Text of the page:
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Love, sex or faux pas

art-and-culture Updated: Mar 03, 2012 02:30 IST
Bhavya Dore
Bhavya Dore
Hindustan Times
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It's the mid-eighties, but everyone from Camden College on the American east coast still seems to be stuck in the '60s. College is incidental, with the maximum portion of the day and night being devoted to the steady pursuit of drugs, sex and more drugs.

Partying is the raison d'etre. And it's all bohemia, possibly minus the politics. Ellis' book follows three students at a liberal arts college enmeshed in a frothy love triangle. There is Lauren, still nursing a broken heart after her boyfriend Victor took off for Europe. There is Sean, who bounces from one girl's bed to the next, all the while eyeing Lauren.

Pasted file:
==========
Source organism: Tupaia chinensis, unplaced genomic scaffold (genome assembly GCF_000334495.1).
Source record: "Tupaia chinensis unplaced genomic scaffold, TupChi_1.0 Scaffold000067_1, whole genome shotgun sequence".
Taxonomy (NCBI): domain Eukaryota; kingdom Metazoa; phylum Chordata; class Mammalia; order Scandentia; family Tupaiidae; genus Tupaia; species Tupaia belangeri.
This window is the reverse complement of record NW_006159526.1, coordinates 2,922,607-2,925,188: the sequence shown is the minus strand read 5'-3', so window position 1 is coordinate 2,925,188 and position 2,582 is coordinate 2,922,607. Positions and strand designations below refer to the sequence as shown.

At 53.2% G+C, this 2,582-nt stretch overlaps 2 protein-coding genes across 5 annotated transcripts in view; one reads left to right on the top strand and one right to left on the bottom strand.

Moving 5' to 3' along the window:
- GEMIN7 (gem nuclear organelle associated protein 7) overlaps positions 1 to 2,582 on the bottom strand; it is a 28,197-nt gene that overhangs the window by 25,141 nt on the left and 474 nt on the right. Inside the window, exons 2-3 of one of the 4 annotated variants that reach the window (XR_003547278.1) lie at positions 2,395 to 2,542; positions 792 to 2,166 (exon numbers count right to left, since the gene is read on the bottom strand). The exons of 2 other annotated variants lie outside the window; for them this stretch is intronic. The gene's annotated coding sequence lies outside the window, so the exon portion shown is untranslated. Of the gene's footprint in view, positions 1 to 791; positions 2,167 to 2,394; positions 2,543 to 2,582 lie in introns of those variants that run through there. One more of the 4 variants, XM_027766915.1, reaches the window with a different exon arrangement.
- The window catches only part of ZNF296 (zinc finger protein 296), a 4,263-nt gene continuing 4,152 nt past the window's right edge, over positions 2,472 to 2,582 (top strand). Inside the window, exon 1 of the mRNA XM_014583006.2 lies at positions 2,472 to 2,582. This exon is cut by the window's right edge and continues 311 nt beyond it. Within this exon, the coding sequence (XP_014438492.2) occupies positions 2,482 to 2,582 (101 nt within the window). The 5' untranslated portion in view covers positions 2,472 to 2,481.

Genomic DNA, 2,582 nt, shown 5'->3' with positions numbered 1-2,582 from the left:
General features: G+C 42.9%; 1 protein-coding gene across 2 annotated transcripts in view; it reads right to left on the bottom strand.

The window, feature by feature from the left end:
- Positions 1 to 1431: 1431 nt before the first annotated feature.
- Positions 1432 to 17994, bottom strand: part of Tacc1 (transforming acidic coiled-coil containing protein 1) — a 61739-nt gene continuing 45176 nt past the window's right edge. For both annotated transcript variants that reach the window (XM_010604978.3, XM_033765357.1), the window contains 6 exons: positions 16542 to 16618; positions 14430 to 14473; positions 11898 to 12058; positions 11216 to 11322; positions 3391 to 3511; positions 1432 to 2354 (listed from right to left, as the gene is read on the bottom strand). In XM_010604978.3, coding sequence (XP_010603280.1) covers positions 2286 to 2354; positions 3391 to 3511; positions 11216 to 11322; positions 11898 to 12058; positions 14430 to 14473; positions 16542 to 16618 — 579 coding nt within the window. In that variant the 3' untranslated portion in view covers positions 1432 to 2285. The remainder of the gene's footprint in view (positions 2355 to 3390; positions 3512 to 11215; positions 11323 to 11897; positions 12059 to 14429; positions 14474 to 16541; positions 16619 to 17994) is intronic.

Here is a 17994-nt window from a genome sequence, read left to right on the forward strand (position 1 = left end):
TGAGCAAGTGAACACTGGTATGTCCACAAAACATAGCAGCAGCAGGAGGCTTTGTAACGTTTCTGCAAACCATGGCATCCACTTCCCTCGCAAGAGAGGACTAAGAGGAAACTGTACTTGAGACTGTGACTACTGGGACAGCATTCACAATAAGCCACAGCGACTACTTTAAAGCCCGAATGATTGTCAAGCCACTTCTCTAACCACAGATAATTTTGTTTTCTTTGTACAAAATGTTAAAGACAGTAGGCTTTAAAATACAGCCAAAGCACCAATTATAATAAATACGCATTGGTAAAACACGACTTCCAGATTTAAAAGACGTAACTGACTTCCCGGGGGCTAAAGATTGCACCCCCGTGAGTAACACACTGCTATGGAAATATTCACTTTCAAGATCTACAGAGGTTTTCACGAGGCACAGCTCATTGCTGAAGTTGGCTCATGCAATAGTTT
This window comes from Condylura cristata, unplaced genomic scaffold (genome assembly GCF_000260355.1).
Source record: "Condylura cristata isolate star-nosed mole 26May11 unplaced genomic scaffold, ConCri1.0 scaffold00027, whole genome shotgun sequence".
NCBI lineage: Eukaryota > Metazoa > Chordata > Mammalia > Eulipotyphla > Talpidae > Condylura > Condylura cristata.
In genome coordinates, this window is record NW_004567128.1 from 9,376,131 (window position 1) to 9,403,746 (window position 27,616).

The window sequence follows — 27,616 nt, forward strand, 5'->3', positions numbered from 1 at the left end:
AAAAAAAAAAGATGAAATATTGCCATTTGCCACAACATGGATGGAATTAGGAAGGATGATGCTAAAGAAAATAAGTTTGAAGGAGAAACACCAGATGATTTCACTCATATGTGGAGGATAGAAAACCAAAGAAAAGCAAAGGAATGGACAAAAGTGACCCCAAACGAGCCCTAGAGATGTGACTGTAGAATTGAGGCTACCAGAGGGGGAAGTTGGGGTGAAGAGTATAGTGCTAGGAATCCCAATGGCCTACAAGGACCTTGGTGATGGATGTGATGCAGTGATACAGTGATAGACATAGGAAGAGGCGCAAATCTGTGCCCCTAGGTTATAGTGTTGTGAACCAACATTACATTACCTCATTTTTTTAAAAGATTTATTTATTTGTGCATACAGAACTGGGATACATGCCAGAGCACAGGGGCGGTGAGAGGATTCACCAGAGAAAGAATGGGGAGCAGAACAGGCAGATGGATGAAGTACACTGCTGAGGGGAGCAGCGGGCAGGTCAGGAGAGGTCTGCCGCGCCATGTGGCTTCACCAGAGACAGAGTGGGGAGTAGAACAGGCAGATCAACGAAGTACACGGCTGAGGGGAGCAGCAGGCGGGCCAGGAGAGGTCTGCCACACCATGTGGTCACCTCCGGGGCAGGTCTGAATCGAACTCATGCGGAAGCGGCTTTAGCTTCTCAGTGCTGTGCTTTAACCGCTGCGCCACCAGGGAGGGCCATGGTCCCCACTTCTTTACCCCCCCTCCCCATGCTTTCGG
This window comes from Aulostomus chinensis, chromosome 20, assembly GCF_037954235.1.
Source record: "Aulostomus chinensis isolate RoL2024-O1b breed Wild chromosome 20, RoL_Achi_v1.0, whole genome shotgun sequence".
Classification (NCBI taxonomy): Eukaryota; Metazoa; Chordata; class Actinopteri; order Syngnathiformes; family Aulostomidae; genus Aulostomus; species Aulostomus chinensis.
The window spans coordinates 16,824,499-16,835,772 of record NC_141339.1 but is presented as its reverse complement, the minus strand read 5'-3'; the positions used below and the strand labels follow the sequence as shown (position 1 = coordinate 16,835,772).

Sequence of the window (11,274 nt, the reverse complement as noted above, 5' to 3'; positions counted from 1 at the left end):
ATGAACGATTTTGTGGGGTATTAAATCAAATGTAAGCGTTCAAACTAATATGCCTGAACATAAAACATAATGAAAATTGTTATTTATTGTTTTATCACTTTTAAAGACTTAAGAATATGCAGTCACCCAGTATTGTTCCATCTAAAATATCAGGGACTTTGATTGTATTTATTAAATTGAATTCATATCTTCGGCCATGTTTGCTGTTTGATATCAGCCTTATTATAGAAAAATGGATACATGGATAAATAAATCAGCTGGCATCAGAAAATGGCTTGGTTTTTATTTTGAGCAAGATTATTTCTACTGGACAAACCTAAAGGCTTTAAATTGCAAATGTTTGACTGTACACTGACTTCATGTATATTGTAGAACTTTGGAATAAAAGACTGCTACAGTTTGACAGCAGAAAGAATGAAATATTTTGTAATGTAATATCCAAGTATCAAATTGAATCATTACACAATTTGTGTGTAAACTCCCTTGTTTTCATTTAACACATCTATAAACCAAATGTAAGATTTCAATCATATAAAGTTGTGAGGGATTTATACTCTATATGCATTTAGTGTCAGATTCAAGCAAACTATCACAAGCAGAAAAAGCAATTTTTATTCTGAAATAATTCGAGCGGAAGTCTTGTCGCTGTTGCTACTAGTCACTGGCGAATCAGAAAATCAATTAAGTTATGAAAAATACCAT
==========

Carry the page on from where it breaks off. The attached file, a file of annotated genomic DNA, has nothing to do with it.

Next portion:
And finally, there is the bisexual Paul, one of Laura's ex-boyfriends, who is now eyeing Sean. Into this romantic circuitry are periodically thrown in other characters, each as promiscuous and drug-addled as the next.

The book swivels from one voice to another, dipping the reader in medias res into the action and never quite pausing for breath. We aren't so much privy to the characters' stream of consciousness as we are to a cascading, turbulent, torrent of consciousness.

Ellis' cult campus novel fixes its gaze onto a student world driven by materialistic pursuits and seemingly hollow at the core. No one seems satisifed. Everyone seems to be caught in an unending cycle of debauchery.

Ellis is wonderfully sardonic, successfully capturing the rhythms of speech and thought and delivering several laugh-out-loud moments. Being a witness to self-destruction can be both poignant and funny.